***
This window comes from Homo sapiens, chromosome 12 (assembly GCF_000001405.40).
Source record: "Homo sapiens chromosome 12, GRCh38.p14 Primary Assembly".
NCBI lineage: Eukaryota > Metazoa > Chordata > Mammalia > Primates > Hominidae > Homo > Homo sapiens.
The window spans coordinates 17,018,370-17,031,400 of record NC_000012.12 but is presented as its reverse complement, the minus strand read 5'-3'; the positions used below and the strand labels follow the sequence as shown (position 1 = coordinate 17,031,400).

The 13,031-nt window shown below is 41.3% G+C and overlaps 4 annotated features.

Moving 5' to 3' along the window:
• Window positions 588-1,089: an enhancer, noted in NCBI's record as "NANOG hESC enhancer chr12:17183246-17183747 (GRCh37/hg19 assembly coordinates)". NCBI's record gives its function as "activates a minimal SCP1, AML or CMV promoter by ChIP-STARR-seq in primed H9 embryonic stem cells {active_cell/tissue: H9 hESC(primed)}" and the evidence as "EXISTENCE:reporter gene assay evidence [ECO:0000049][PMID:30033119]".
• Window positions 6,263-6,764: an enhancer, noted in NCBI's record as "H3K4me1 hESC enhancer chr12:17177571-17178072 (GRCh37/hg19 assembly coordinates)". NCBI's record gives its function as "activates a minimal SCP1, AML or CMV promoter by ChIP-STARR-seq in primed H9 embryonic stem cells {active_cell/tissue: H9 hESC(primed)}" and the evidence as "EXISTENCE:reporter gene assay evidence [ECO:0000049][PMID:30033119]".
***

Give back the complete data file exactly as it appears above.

This window comes from Homo sapiens, chromosome 12 (assembly GCF_000001405.40).
Source record: "Homo sapiens chromosome 12, GRCh38.p14 Primary Assembly".
NCBI lineage: Eukaryota > Metazoa > Chordata > Mammalia > Primates > Hominidae > Homo > Homo sapiens.
The window spans coordinates 17,018,370-17,031,400 of record NC_000012.12 but is presented as its reverse complement, the minus strand read 5'-3'; the positions used below and the strand labels follow the sequence as shown (position 1 = coordinate 17,031,400).

The 13,031-nt window shown below is 41.3% G+C and overlaps 4 annotated features.

Moving 5' to 3' along the window:
• Window positions 588-1,089: an enhancer, noted in NCBI's record as "NANOG hESC enhancer chr12:17183246-17183747 (GRCh37/hg19 assembly coordinates)". NCBI's record gives its function as "activates a minimal SCP1, AML or CMV promoter by ChIP-STARR-seq in primed H9 embryonic stem cells {active_cell/tissue: H9 hESC(primed)}" and the evidence as "EXISTENCE:reporter gene assay evidence [ECO:0000049][PMID:30033119]".
• Window positions 6,263-6,764: an enhancer, noted in NCBI's record as "H3K4me1 hESC enhancer chr12:17177571-17178072 (GRCh37/hg19 assembly coordinates)". NCBI's record gives its function as "activates a minimal SCP1, AML or CMV promoter by ChIP-STARR-seq in primed H9 embryonic stem cells {active_cell/tissue: H9 hESC(primed)}" and the evidence as "EXISTENCE:reporter gene assay evidence [ECO:0000049][PMID:30033119]".